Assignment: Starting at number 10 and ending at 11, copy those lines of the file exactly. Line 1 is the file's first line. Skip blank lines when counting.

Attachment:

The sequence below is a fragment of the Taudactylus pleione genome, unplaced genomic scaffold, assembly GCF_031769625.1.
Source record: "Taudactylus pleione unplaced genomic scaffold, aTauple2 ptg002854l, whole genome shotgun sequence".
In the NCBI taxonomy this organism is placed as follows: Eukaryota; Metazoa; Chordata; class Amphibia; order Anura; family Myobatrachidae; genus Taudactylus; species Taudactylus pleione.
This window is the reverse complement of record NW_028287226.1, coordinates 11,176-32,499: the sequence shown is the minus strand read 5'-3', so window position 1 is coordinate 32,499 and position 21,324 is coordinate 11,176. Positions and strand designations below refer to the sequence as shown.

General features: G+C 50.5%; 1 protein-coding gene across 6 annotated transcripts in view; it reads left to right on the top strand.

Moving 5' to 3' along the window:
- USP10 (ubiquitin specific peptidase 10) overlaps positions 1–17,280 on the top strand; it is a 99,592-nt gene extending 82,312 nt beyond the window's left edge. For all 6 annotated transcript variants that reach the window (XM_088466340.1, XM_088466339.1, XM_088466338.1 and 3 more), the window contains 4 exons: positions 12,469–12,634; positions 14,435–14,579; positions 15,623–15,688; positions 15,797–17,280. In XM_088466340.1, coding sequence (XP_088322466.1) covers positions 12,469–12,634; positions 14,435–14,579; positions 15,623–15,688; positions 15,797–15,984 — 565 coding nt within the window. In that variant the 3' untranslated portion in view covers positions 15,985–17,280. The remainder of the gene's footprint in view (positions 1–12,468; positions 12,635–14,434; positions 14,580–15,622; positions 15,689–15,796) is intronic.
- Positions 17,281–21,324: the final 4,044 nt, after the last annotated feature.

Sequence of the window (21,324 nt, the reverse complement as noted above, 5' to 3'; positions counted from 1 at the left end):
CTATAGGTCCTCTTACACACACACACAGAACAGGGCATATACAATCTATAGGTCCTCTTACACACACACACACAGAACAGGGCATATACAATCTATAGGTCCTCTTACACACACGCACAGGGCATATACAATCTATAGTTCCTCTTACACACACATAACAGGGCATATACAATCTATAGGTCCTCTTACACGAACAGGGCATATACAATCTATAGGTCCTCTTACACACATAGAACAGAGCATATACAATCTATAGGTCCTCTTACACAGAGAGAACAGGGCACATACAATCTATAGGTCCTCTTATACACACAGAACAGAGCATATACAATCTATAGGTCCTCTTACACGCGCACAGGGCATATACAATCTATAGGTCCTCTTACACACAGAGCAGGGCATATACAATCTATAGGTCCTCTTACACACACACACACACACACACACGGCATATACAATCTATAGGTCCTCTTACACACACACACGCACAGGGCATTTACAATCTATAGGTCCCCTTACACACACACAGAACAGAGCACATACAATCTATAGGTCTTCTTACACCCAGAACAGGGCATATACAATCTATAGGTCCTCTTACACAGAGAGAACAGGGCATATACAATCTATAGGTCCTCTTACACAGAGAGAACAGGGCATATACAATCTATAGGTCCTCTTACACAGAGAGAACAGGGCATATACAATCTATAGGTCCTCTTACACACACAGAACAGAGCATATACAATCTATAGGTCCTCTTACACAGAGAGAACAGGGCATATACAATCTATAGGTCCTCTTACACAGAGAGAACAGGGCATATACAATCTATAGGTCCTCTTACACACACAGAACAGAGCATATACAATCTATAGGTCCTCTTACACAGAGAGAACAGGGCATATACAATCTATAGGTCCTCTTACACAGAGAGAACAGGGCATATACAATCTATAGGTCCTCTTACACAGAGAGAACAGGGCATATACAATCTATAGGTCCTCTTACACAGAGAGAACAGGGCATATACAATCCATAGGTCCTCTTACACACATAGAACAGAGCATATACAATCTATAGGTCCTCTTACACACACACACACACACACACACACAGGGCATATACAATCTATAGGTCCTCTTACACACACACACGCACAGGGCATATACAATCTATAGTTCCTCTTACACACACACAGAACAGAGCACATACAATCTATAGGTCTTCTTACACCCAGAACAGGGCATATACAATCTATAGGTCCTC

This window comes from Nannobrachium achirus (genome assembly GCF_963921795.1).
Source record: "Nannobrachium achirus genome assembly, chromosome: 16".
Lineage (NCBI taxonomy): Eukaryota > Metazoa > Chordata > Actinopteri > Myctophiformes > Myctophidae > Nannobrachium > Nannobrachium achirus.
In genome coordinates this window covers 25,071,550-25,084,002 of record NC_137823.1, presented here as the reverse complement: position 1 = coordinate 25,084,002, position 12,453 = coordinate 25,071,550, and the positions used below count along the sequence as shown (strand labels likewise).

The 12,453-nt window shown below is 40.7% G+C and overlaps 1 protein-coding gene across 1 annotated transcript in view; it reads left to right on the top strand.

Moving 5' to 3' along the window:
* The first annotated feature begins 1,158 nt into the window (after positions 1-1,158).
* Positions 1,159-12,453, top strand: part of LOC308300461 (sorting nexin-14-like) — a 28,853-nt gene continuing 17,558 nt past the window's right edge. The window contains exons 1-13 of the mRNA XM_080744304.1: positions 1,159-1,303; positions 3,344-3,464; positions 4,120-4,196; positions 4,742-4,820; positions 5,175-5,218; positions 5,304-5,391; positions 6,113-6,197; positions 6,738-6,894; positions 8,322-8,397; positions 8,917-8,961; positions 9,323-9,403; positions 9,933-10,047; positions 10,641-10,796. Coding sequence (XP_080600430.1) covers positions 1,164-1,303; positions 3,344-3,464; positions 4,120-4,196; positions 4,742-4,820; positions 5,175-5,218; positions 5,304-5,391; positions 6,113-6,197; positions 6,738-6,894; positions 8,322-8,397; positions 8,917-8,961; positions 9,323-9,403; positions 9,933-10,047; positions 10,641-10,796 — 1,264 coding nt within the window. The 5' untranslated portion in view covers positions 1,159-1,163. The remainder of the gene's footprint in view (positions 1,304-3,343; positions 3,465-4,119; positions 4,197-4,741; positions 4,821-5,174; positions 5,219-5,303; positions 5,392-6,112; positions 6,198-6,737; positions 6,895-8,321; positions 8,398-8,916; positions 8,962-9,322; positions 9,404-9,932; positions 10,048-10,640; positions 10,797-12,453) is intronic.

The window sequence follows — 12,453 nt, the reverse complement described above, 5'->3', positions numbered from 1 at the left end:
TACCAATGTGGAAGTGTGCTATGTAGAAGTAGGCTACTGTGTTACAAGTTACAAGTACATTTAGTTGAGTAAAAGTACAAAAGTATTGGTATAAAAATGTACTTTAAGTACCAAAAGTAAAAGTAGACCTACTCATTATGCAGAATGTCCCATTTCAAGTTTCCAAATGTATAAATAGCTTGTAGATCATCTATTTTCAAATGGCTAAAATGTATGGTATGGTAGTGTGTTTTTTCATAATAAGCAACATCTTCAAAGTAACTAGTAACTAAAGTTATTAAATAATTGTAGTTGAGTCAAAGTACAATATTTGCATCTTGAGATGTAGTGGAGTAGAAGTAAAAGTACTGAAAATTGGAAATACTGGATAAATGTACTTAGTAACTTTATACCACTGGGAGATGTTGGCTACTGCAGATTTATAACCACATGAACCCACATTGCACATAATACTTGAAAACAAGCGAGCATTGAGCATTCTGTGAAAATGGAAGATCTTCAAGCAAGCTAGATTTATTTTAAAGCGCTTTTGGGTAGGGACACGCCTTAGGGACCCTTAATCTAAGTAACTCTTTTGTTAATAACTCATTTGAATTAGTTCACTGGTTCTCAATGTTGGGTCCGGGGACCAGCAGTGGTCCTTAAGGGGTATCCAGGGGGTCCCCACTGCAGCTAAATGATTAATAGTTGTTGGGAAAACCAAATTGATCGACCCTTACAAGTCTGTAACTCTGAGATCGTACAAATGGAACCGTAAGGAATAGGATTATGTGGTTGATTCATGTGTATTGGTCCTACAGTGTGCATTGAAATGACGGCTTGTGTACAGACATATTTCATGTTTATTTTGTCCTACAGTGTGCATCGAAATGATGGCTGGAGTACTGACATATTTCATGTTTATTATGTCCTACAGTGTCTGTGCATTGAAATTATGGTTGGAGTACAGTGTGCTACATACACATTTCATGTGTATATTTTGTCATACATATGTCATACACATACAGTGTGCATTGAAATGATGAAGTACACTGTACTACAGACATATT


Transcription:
CTATAGGTCCTCTTACACACACACACAGAACAGGGCATATACAATCTATAGGTCCTCTTACACACACACACACAGAACAGGGCATATACAATCTATAGGTCCTCTTACACACACGCACAGGGCATATACAATCTATAGTTCCTCTTACACACACATAACAGGGCATATACAATCTATAGGTCCTCTTACACGAACAGGGCATATACAATCTATAGGTCCTCTTACACACATAGAACAGAGCATATACAATCTATAGGTCCTCTTACACAGAGAGAACAGGGCACATACAATCTATAGGTCCTCTTATACACACAGAACAGAGCATATACAATCTATAGGTCCTCTTACACGCGCACAGGGCATATACAATCTATAGGTCCTCTTACACACAGAGCAGGGCATATACAATCTATAGGTCCTCTTACACACACACACACACACACACACGGCATATACAATCTATAGGTCCTCTTACACACACACACGCACAGGGCATTTACAATCTATAGGTCCCCTTACACACACACAGAACAGAGCACATACAATCTATAGGTCTTCTTACACCCAGAACAGGGCATATACAATCTATAGGTCCTCTTACACAGAGAGAACAGGGCATATACAATCTATAGGTCCTCTTACACAGAGAGAACAGGGCATATACAATCTATAGGTCCTCTTACACAGAGAGAACAGGGCATATACAATCTATAGGTCCTCTTACACACACAGAACAGAGCATATACAATCTATAGGTCCTCTTACACAGAGAGAACAGGGCATATACAATCTATAGGTCCTCTTACACAGAGAGAACAGGGCATATACAATCTATAGGTCCTCTTACACACACAGAACAGAGCATATACAATCTATAGGTCCTCTTACACAGAGAGAACAGGGCATATACAATCTATAGGTCCTCTTACACAGAGAGAACAGGGCATATACAATCTATAGGTCCTCTTACACAGAGAGAACAGGGCATATACAATCTATAGGTCCTCTTACACAGAGAGAACAGGGCATATACAATCCATAGGTCCTCTTACACACATAGAACAGAGCATATACAATCTATAGGTCCTCTTACACACACACACACACACACACACACAGGGCATATACAATCTATAGGTCCTCTTACACACACACACGCACAGGGCATATACAATCTATAGTTCCTCTTACACACACACAGAACAGAGCACATACAATCTATAGGTCTTCTTACACCCAGAACAGGGCATATACAATCTATAGGTCCTC

This window comes from Nannobrachium achirus (genome assembly GCF_963921795.1).